HIV - Associated Motor and Gait Problems

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Dealing with HIV–Associated Motor and Gait Problems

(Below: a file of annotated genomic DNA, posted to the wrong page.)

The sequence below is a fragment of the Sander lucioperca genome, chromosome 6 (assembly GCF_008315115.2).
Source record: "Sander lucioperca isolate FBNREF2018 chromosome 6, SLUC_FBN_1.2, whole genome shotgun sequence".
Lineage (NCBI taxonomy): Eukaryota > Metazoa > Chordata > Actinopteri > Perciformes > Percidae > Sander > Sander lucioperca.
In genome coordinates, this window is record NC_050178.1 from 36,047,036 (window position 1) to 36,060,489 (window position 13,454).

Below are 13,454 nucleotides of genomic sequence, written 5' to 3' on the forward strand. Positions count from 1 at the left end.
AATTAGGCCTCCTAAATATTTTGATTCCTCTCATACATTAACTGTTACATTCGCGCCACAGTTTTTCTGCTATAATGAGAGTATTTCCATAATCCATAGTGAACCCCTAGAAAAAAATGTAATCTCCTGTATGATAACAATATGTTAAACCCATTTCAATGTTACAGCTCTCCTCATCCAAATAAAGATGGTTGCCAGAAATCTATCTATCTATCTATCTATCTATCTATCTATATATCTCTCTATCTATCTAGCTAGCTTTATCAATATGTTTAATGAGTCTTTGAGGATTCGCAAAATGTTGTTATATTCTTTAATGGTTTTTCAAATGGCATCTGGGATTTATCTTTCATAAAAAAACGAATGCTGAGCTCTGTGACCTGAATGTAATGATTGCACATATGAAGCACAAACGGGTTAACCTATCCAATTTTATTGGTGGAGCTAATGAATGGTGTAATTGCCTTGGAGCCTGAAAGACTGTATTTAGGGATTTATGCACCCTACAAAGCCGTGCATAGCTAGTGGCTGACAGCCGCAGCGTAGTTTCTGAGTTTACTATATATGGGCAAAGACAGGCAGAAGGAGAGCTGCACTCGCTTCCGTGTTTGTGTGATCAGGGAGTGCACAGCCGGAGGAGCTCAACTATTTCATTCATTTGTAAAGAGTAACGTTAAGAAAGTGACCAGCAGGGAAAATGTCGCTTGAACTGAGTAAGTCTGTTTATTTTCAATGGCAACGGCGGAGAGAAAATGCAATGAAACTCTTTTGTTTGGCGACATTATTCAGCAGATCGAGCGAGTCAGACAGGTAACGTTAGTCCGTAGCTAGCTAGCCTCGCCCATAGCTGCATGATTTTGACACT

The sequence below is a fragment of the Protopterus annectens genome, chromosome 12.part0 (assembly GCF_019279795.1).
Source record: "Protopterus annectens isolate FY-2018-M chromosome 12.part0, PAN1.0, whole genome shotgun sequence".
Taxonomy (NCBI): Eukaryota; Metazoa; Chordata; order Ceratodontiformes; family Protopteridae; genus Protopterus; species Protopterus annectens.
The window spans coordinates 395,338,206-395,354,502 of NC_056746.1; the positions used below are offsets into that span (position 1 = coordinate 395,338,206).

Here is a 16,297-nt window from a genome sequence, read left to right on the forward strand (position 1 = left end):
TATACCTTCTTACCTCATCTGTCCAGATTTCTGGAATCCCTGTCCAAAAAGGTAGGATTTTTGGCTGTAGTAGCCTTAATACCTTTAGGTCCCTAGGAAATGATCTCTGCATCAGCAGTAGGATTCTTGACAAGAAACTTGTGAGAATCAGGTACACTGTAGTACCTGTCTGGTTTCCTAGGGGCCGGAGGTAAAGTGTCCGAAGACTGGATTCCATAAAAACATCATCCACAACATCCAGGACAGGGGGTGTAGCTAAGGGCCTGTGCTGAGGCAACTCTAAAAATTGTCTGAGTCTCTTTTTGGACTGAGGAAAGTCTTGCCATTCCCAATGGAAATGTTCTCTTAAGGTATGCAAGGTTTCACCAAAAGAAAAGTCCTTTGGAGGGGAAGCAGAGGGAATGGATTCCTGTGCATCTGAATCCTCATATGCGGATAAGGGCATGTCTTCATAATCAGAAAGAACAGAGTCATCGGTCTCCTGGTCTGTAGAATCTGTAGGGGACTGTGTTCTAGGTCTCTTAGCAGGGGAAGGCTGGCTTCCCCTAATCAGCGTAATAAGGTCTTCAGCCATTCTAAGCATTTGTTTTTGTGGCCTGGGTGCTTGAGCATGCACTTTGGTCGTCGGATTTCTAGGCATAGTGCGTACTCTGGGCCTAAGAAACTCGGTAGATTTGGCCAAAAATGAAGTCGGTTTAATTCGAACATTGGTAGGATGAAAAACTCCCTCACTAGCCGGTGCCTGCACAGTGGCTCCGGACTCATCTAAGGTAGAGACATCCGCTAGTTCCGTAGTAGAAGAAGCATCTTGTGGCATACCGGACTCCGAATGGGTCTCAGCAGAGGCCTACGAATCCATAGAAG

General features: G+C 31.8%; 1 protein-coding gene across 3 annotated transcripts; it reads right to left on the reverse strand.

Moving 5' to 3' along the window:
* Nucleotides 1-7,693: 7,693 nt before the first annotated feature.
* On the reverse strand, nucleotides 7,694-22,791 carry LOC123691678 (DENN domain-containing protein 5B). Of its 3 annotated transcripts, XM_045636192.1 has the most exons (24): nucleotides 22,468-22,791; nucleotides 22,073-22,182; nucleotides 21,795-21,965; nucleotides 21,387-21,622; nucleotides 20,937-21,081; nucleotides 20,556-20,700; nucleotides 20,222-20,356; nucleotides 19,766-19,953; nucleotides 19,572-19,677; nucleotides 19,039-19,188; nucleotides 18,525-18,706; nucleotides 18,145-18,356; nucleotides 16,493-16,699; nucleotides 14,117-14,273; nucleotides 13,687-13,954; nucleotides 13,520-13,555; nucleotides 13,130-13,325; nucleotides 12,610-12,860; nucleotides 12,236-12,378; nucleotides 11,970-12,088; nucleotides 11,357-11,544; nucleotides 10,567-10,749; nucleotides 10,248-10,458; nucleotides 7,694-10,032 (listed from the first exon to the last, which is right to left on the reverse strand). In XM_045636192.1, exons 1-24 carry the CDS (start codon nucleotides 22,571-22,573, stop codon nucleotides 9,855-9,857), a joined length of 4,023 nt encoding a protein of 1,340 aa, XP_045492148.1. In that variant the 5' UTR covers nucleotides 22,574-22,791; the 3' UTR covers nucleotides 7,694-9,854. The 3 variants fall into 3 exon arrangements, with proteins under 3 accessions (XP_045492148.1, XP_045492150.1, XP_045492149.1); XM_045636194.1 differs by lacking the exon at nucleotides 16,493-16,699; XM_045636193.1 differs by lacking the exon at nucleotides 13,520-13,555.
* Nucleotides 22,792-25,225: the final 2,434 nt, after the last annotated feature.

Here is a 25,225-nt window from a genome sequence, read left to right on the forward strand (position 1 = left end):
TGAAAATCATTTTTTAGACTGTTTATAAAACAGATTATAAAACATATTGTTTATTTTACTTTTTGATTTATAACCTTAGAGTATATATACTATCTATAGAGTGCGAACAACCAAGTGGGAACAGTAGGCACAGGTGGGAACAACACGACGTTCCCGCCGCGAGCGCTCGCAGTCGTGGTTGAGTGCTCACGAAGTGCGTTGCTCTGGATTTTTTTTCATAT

Because many patients with HIV–Associated Cognitive/Motor Complex present with motor and gait disturbances, living arrangements should avoid structures with many steps because the patient may fall or find climbing steps difficult. The cognitive and motor slowing that these patients experience often make it difficult for them to function in situations that require quick decisions and action. For example, working in a busy office setting where the individual must act quickly may frustrate the mildly impaired patient who is in the early stages of the dementia process and may promote a sense of failure and lack of coping.